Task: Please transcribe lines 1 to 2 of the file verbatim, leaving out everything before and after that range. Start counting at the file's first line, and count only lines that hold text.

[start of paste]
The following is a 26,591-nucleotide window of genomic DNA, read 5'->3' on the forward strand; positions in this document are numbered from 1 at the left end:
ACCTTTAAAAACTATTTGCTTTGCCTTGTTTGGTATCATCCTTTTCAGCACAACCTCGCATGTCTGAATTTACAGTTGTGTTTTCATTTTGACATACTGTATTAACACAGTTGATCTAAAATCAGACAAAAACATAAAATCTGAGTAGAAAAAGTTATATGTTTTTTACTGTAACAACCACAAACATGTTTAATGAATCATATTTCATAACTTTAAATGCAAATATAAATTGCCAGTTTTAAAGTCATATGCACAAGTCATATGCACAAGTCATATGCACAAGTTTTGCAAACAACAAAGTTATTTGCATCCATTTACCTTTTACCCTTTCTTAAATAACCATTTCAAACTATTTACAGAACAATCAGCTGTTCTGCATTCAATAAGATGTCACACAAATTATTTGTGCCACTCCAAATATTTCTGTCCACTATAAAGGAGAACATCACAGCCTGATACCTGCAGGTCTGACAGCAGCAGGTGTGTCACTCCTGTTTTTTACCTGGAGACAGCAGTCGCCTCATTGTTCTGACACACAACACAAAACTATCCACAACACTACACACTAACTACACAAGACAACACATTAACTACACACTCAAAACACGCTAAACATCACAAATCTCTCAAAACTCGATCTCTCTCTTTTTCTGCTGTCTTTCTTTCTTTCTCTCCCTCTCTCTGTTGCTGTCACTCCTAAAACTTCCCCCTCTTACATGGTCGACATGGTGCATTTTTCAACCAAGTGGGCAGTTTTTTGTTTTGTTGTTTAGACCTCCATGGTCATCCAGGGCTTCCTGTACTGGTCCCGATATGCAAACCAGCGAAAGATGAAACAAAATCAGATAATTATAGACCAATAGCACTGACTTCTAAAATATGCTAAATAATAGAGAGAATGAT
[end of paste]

The following is a 26,591-nucleotide window of genomic DNA, read 5'->3' on the forward strand; positions in this document are numbered from 1 at the left end:
ACCTTTAAAAACTATTTGCTTTGCCTTGTTTGGTATCATCCTTTTCAGCACAACCTCGCATGTCTGAATTTACAGTTGTGTTTTCATTTTGACATACTGTATTAACACAGTTGATCTAAAATCAGACAAAAACATAAAATCTGAGTAGAAAAAGTTATATGTTTTTTACTGTAACAACCACAAACATGTTTAATGAATCATATTTCATAACTTTAAATGCAAATATAAATTGCCAGTTTTAAAGTCATATGCACAAGTCATATGCACAAGTCATATGCACAAGTTTTGCAAACAACAAAGTTATTTGCATCCATTTACCTTTTACCCTTTCTTAAATAACCATTTCAAACTATTTACAGAACAATCAGCTGTTCTGCATTCAATAAGATGTCACACAAATTATTTGTGCCACTCCAAATATTTCTGTCCACTATAAAGGAGAACATCACAGCCTGATACCTGCAGGTCTGACAGCAGCAGGTGTGTCACTCCTGTTTTTTACCTGGAGACAGCAGTCGCCTCATTGTTCTGACACACAACACAAAACTATCCACAACACTACACACTAACTACACAAGACAACACATTAACTACACACTCAAAACACGCTAAACATCACAAATCTCTCAAAACTCGATCTCTCTCTTTTTCTGCTGTCTTTCTTTCTTTCTCTCCCTCTCTCTGTTGCTGTCACTCCTAAAACTTCCCCCTCTTACATGGTCGACATGGTGCATTTTTCAACCAAGTGGGCAGTTTTTTGTTTTGTTGTTTAGACCTCCATGGTCATCCAGGGCTTCCTGTACTGGTCCCGATATGCAAACCAGCGAAAGATGAAACAAAATCAGATAATTATAGACCAATAGCACTGACTTCTAAAATATGCTAAATAATAGAGAGAATGAT